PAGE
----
This roundtable article originally appeared in the winter 2018 edition of the DFW Real Estate Review. An excerpt has been reprinted below.
Baby boomers, millennials, and every other generation occupy office space unlike any other time in history. Bocce ball, walking trails, craft coffee, and good highway access are just some of the things office employees are now demanding, and North Texas is delivering in spades. As sticker shock from rising office rents continues and talent wars rage on, where businesses choose to locate has become, if possible, even more critical. To sort through what tenants really want—and how real estate brokers can help them get it—we turned to the experts: Susan Arledge, T.D. Briggs, Bill Brokaw, Kim Butler, Marijke Lantz, and Paul Wittorf.
How does the Dallas-Fort Worth office market look at the end of 2017?
T.D. BRIGGS: Demand has surprised us — absorption is substantially higher than I would have thought. And, there’s a chance the fourth quarter could get close to 6 million square feet of absorption, which would surprise everyone. The first and fourth quarters were very dynamic. The second and third were fairly slow.
PAUL WITTORF: There was a little apprehension in the first and second quarters. There was a lot of uncertainty driven by the election. From a macro-level, there might be a little bit of gridlock. We’ve provided some certainty, and I think we’re seeing a “thawing out” of some of it. That could lead to a strong close in the fourth quarter—and certainly a good palate for 2018.
MARIJKE LANTZ: We see a lot of activity. From our perspective, there’s also a trend for new product. The [build-to-suit] product is slower, but tenants are looking to go to the higher-end properties in all submarkets. They’re willing to pay up for the higher-end properties: They can be more efficient in those products.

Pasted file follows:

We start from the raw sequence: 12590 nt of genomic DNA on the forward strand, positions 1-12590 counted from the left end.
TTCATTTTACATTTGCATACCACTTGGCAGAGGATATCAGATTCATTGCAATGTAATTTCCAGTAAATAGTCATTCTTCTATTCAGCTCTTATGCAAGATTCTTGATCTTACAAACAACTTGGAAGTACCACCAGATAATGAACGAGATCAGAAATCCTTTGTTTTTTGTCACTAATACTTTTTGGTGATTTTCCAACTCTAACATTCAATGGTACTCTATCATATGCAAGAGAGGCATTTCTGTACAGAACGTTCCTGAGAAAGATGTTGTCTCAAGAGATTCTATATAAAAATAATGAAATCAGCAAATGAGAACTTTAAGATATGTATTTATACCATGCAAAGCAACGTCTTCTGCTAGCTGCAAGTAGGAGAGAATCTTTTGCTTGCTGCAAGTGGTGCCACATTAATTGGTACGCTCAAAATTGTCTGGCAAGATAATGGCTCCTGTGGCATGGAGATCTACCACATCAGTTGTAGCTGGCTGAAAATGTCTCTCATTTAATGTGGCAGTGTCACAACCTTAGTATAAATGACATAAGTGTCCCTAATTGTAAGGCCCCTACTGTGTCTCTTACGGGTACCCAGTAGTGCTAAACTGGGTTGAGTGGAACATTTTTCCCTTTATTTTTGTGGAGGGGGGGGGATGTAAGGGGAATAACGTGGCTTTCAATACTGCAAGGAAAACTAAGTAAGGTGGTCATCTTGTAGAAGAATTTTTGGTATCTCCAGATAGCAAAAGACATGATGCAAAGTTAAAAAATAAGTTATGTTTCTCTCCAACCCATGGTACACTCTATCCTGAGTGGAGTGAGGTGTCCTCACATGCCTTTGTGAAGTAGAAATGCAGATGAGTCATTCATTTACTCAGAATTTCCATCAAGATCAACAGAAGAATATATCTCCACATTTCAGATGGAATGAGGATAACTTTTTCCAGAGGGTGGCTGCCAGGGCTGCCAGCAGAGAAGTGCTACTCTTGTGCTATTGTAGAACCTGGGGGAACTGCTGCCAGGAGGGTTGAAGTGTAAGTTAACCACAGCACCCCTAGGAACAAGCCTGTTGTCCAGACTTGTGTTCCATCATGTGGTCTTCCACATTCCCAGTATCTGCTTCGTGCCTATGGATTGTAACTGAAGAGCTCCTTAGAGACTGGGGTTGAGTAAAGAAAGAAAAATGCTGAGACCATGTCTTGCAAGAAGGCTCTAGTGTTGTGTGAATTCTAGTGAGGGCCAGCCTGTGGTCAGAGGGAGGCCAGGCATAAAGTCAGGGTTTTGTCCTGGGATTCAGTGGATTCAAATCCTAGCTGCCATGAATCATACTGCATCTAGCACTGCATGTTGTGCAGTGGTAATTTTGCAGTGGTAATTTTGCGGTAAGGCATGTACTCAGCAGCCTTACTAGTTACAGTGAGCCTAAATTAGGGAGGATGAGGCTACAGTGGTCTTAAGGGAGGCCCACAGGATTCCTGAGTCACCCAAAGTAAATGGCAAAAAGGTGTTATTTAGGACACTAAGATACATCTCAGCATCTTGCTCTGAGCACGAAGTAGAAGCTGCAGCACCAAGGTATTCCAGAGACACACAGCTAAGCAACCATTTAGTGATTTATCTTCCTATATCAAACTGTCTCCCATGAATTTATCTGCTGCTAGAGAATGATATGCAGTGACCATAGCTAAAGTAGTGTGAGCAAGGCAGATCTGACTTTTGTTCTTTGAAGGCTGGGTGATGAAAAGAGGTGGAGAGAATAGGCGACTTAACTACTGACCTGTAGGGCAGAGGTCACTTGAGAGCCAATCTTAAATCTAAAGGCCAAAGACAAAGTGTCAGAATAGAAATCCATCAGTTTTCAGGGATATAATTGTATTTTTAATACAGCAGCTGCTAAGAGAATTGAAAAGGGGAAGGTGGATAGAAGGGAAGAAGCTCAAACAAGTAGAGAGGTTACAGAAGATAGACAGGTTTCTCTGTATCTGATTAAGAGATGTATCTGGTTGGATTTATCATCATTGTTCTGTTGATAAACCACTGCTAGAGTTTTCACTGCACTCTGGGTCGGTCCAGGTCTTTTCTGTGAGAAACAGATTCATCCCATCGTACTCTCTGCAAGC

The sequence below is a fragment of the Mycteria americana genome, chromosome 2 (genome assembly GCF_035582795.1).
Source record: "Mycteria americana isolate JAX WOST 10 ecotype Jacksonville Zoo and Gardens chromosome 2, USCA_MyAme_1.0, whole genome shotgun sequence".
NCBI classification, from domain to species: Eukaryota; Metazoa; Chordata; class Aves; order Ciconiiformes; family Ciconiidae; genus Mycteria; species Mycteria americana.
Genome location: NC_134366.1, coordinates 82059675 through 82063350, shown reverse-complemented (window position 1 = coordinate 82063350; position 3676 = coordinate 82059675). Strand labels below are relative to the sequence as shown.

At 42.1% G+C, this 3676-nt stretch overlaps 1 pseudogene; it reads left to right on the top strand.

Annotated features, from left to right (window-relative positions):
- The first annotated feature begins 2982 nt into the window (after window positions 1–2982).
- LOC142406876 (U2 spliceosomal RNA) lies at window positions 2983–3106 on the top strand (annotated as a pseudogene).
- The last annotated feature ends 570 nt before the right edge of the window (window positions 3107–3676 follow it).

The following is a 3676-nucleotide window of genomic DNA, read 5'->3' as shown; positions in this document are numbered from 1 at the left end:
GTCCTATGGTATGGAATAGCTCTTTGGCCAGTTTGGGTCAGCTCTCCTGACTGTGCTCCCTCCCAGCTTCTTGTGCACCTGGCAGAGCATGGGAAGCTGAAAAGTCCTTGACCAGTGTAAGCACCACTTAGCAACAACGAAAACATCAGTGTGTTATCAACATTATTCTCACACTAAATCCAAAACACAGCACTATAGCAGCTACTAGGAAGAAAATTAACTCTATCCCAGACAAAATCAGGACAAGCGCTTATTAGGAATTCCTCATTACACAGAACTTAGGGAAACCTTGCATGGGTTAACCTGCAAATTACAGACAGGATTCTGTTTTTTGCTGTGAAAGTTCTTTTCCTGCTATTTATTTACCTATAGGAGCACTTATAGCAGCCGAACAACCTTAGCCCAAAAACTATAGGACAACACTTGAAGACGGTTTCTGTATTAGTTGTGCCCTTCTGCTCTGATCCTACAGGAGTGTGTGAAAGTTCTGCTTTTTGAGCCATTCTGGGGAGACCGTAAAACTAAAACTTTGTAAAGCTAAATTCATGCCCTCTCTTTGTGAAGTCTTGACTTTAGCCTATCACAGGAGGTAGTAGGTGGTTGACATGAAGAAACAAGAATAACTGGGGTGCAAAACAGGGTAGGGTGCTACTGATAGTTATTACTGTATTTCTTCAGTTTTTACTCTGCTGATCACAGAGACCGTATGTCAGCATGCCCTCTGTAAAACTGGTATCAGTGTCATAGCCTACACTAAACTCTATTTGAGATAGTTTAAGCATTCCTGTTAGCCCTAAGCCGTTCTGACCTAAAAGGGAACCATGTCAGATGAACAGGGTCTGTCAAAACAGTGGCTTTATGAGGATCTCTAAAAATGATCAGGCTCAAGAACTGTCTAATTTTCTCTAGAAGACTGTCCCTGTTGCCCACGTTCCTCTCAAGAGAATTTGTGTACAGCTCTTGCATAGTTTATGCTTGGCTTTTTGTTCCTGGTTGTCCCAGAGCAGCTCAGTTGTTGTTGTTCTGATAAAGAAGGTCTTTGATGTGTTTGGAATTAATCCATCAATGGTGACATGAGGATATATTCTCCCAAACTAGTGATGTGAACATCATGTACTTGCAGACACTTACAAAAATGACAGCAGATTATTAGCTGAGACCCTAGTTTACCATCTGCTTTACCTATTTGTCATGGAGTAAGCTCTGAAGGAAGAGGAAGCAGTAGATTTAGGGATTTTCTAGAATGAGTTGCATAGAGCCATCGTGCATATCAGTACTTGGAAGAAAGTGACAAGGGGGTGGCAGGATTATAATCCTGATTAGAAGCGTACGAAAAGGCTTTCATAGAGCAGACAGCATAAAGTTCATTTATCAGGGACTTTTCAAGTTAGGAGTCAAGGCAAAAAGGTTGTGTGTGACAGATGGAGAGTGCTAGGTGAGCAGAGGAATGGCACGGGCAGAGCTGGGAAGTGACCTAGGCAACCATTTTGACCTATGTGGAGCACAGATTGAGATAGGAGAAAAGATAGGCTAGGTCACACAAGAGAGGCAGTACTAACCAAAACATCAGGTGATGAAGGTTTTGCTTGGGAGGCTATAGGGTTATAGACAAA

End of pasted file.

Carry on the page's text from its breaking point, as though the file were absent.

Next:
BILL BROKAW: I’d echo that. Whether it’s an existing Class A asset or a new development, the push is to be in those environments—not only from an amenities standpoint, but from a recruiting standpoint. [Tenants] typically bring some connection to nature and other amenities that millennials and baby boomers are looking for. That works for all ages.
SUSAN ARLEDGE: A tenant doesn’t have the luxury of knowing when they want to choose their lease. It expires when it expires. Market conditions are sometimes great and sometimes not — and they’re not so great from the tenant cost outlook. We see companies stepping back, rethinking, and echoing what Marijke said, “How do we have a more efficient space because rents are so high? We can’t continue to pay those kind of rents, but we need to attract and retain people.”
KIM BUTLER: It’s so apparent when you tour companies, whether they are coming from out of town or are in town: The HR person used to be one of the people on the tour, and perhaps they would consult in the decision. Now they are driving the decision. The questions that are being asked are from HR, and it’s all related to, “How are we going to create an environment for their company to attract and retain the very, very best?”
ARLEDGE: I saw a recent poll that 63 percent of CPOs are concerned about their talent pool. They’re not concerned about real estate cost.
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